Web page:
At first, becoming a nurse practitioner is this noble idea motivated by compassion, benevolence, autonomy, ambition, and a lot of other feel-good stuff. You study tirelessly for the Graduate Record Exam, apply to stretch schools and back-up schools, anxiously prepare for interviews, and cross your fingers. A few months later you tear open a letter from the admissions department and read, “Congratulations!” A wave of excitement, joy, and pride washes over you. You did it!
Seconds pass and you realize, this is just the beginning. Next thing you know you’re in the thick of it: balancing clinical with simulations with patient logs with papers with capstone projects with major pathophysiology exams. How will you survive?
This is how. (I would highly recommend using this as background music).
First and foremost, take advantage of every clinical opportunity you have. This is your chance to try it all under the guidance of an expert. Ask your preceptor every question you can think of. Come prepared. Bring a tablet or pad of paper to take endless notes. So your school only requires a set number of clinical hours? Do more. Ask your preceptors for extra opportunities. You’ll gain additional knowledge, and a strong reference. Don’t just practice skills; practice empathy.
During my education, I carried a legal pad with me everywhere and wrote down everything. Did I look like a nerd? Yes. Was it worth it? Yes. There was so much to learn in so little time, and I knew I might forget something. At home, I rewrote the most important notes on a separate legal pad. I was also fortunate to meet an extremely progressive and intelligent psychiatrist. She agreed to have dinner with me once a month to review cases.
Immerse yourself in the literature of your specialty. Order extra books off the internet to supplement your assigned readings. Get excited about what you’re doing. Whatever your specialty, consume it, absorb it, and be enthusiastic about it.
During my program I spent one night per week going to the university library and pulling nursing and psychiatry books off the shelves. I’d haul the fresh stack over to an empty table and just read. During these quite late nights I came to understand the vastness and importance of what we do as advanced practice nurses.
Being in school is an awesome opportunity to network. You are constantly surrounded by scholars and professionals , so make sure you get out there and form connections. Networking can develop relationships that will lead to employment and learning opportunities after graduation. Consider creating simple business cards to exchange at conferences or an online professional profile to meet people nationally.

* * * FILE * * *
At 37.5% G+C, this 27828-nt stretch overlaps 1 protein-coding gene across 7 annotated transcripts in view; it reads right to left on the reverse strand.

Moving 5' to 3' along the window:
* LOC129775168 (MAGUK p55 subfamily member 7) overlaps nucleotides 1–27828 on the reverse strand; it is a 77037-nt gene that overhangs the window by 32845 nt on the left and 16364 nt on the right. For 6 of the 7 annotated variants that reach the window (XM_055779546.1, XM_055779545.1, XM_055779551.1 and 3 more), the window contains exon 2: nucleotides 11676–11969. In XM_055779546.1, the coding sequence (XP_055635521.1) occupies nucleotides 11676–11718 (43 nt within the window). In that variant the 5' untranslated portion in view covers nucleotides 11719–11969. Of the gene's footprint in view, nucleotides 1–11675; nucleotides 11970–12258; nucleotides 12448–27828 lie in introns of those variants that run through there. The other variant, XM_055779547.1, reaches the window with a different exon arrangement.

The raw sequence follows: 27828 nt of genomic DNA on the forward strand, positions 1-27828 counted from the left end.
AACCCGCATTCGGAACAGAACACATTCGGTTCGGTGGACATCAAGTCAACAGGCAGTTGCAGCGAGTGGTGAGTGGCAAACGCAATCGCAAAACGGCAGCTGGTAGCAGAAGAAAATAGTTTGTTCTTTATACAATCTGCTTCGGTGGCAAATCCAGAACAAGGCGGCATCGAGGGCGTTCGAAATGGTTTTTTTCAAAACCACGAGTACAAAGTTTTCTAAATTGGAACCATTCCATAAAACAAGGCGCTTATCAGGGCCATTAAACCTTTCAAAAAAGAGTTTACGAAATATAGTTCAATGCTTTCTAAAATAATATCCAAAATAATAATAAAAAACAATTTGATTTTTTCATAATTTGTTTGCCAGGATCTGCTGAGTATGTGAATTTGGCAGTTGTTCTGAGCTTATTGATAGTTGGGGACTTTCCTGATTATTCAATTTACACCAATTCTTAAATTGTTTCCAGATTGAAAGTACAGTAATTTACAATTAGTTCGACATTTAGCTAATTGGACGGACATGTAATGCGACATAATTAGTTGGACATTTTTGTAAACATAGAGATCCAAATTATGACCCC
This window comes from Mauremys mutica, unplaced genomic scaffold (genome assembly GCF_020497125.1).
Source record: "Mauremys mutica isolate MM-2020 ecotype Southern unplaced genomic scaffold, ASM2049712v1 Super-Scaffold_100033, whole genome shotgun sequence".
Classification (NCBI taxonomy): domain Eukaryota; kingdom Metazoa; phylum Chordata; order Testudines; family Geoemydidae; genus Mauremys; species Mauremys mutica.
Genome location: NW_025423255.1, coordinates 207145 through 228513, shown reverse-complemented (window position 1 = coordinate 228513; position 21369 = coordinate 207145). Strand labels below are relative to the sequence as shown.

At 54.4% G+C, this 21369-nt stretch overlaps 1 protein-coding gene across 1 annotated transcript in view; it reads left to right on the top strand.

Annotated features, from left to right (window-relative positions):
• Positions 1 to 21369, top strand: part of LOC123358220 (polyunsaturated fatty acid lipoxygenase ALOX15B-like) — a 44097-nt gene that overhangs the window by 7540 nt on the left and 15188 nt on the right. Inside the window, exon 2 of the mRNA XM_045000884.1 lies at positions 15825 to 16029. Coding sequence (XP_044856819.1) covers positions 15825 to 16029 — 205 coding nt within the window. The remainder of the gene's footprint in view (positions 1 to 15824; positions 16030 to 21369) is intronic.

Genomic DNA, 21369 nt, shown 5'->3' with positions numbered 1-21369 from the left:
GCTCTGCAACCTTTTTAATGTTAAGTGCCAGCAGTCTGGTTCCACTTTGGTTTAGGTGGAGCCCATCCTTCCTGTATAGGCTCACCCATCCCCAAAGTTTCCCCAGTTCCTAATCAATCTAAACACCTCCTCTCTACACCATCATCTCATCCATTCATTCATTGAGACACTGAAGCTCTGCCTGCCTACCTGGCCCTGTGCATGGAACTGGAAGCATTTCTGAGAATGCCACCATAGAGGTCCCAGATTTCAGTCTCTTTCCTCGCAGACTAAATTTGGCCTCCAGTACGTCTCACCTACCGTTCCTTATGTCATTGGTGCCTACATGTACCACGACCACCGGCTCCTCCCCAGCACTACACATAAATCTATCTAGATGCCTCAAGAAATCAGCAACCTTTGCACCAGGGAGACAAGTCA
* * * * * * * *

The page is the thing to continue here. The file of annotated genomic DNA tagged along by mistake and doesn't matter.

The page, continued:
Aside from networking, leave good impressions everywhere you go. The adage “it’s a small world” is certainly true. You’ll be amazed at how connected all the people in your field are. Out of school, I applied for a job across the country, and my reference turned out to be very close friends with my future employer. This definitely helped me land the job and was not an anomaly.
Don’t think you’re in this alone. Start a study group or invite fellow students over for dinner. You can help each other with assignments or discuss the pros and cons of different clinical sites. Sometimes you just need to relax. Having a support system of friends who understand exactly what you’re going through will make it much more enjoyable. Also, ask a professor for advice and consider seeking a mentor.
I was lucky enough to attend nurse practitioner school with my best friend. We both had our strengths so we pulled each other ahead using those. We sought creative ways to study and reminded each other to take care of ourselves, which included 5:00 AM text message reminders to get up and iron our lab coats. The buddy system is really a no-brainer.
Don’t forget why you wanted to become a nurse practitioner. For many of us it’s a desire to serve and care. It’s also a job with excellent opportunities that stretch around the world. When the exams get hard and the clinicals get harder, remember that your knowledge, understanding, compassion, and competence will change the lives of many, many people in the future.
Any other advice? Email me or comment below. I love hearing from you all!